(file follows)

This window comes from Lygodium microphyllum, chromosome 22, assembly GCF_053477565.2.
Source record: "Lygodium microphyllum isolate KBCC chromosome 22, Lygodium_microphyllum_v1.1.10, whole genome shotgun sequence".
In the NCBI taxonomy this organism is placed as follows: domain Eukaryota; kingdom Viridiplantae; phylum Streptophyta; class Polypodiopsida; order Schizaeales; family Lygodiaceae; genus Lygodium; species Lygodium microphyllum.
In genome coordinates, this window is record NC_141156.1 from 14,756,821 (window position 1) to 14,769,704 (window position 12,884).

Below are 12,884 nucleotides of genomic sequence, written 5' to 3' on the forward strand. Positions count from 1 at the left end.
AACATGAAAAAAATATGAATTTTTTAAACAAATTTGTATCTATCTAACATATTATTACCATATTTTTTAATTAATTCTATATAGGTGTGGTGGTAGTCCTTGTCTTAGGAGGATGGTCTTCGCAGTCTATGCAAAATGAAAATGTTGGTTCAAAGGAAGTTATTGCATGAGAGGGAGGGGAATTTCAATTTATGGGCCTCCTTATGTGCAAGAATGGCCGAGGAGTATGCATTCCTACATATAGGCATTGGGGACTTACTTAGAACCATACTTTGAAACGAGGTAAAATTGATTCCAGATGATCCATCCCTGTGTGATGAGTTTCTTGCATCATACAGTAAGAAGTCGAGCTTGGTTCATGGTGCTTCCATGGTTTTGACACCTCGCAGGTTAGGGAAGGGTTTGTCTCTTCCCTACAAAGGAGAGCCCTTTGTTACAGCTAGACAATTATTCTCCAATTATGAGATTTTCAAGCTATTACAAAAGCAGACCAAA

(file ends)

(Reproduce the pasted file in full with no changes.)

This window comes from Lygodium microphyllum, chromosome 22, assembly GCF_053477565.2.
Source record: "Lygodium microphyllum isolate KBCC chromosome 22, Lygodium_microphyllum_v1.1.10, whole genome shotgun sequence".
In the NCBI taxonomy this organism is placed as follows: domain Eukaryota; kingdom Viridiplantae; phylum Streptophyta; class Polypodiopsida; order Schizaeales; family Lygodiaceae; genus Lygodium; species Lygodium microphyllum.
In genome coordinates, this window is record NC_141156.1 from 14,756,821 (window position 1) to 14,769,704 (window position 12,884).

Below are 12,884 nucleotides of genomic sequence, written 5' to 3' on the forward strand. Positions count from 1 at the left end.
AACATGAAAAAAATATGAATTTTTTAAACAAATTTGTATCTATCTAACATATTATTACCATATTTTTTAATTAATTCTATATAGGTGTGGTGGTAGTCCTTGTCTTAGGAGGATGGTCTTCGCAGTCTATGCAAAATGAAAATGTTGGTTCAAAGGAAGTTATTGCATGAGAGGGAGGGGAATTTCAATTTATGGGCCTCCTTATGTGCAAGAATGGCCGAGGAGTATGCATTCCTACATATAGGCATTGGGGACTTACTTAGAACCATACTTTGAAACGAGGTAAAATTGATTCCAGATGATCCATCCCTGTGTGATGAGTTTCTTGCATCATACAGTAAGAAGTCGAGCTTGGTTCATGGTGCTTCCATGGTTTTGACACCTCGCAGGTTAGGGAAGGGTTTGTCTCTTCCCTACAAAGGAGAGCCCTTTGTTACAGCTAGACAATTATTCTCCAATTATGAGATTTTCAAGCTATTACAAAAGCAGACCAAA